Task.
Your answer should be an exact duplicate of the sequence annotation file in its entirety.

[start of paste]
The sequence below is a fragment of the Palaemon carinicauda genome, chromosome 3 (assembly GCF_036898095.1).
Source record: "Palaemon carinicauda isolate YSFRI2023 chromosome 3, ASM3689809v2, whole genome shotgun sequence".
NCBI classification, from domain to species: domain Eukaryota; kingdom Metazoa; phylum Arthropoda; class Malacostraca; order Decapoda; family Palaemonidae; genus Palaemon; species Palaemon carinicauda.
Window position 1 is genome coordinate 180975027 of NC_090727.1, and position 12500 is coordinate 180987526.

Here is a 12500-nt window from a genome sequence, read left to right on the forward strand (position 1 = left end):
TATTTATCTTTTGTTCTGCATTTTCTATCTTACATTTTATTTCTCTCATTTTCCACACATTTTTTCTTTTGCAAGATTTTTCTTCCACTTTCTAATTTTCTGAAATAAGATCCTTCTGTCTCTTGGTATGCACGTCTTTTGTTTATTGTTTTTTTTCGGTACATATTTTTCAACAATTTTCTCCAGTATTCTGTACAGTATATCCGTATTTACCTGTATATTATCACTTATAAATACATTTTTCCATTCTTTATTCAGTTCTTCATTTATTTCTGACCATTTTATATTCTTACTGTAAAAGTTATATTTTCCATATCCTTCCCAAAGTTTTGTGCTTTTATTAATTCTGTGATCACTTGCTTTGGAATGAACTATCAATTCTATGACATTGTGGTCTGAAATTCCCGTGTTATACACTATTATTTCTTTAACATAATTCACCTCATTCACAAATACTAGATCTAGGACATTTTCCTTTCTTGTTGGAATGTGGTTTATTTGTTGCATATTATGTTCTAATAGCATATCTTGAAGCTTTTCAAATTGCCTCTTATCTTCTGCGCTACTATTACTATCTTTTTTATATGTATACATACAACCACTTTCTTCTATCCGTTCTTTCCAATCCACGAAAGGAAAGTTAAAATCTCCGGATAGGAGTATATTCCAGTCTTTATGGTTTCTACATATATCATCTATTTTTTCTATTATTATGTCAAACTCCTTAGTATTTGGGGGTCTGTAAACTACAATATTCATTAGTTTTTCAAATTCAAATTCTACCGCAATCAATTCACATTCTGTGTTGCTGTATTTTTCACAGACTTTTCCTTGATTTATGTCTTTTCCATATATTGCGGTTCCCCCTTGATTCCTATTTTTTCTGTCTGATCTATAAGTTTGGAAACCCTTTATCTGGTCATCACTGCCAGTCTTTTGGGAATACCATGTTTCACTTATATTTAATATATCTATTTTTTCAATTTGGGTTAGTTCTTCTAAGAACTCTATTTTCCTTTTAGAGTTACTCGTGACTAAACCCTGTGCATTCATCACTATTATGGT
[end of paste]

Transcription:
The sequence below is a fragment of the Palaemon carinicauda genome, chromosome 3 (assembly GCF_036898095.1).
Source record: "Palaemon carinicauda isolate YSFRI2023 chromosome 3, ASM3689809v2, whole genome shotgun sequence".
NCBI classification, from domain to species: domain Eukaryota; kingdom Metazoa; phylum Arthropoda; class Malacostraca; order Decapoda; family Palaemonidae; genus Palaemon; species Palaemon carinicauda.
Window position 1 is genome coordinate 180975027 of NC_090727.1, and position 12500 is coordinate 180987526.

Here is a 12500-nt window from a genome sequence, read left to right on the forward strand (position 1 = left end):
TATTTATCTTTTGTTCTGCATTTTCTATCTTACATTTTATTTCTCTCATTTTCCACACATTTTTTCTTTTGCAAGATTTTTCTTCCACTTTCTAATTTTCTGAAATAAGATCCTTCTGTCTCTTGGTATGCACGTCTTTTGTTTATTGTTTTTTTTCGGTACATATTTTTCAACAATTTTCTCCAGTATTCTGTACAGTATATCCGTATTTACCTGTATATTATCACTTATAAATACATTTTTCCATTCTTTATTCAGTTCTTCATTTATTTCTGACCATTTTATATTCTTACTGTAAAAGTTATATTTTCCATATCCTTCCCAAAGTTTTGTGCTTTTATTAATTCTGTGATCACTTGCTTTGGAATGAACTATCAATTCTATGACATTGTGGTCTGAAATTCCCGTGTTATACACTATTATTTCTTTAACATAATTCACCTCATTCACAAATACTAGATCTAGGACATTTTCCTTTCTTGTTGGAATGTGGTTTATTTGTTGCATATTATGTTCTAATAGCATATCTTGAAGCTTTTCAAATTGCCTCTTATCTTCTGCGCTACTATTACTATCTTTTTTATATGTATACATACAACCACTTTCTTCTATCCGTTCTTTCCAATCCACGAAAGGAAAGTTAAAATCTCCGGATAGGAGTATATTCCAGTCTTTATGGTTTCTACATATATCATCTATTTTTTCTATTATTATGTCAAACTCCTTAGTATTTGGGGGTCTGTAAACTACAATATTCATTAGTTTTTCAAATTCAAATTCTACCGCAATCAATTCACATTCTGTGTTGCTGTATTTTTCACAGACTTTTCCTTGATTTATGTCTTTTCCATATATTGCGGTTCCCCCTTGATTCCTATTTTTTCTGTCTGATCTATAAGTTTGGAAACCCTTTATCTGGTCATCACTGCCAGTCTTTTGGGAATACCATGTTTCACTTATATTTAATATATCTATTTTTTCAATTTGGGTTAGTTCTTCTAAGAACTCTATTTTCCTTTTAGAGTTACTCGTGACTAAACCCTGTGCATTCATCACTATTATGGT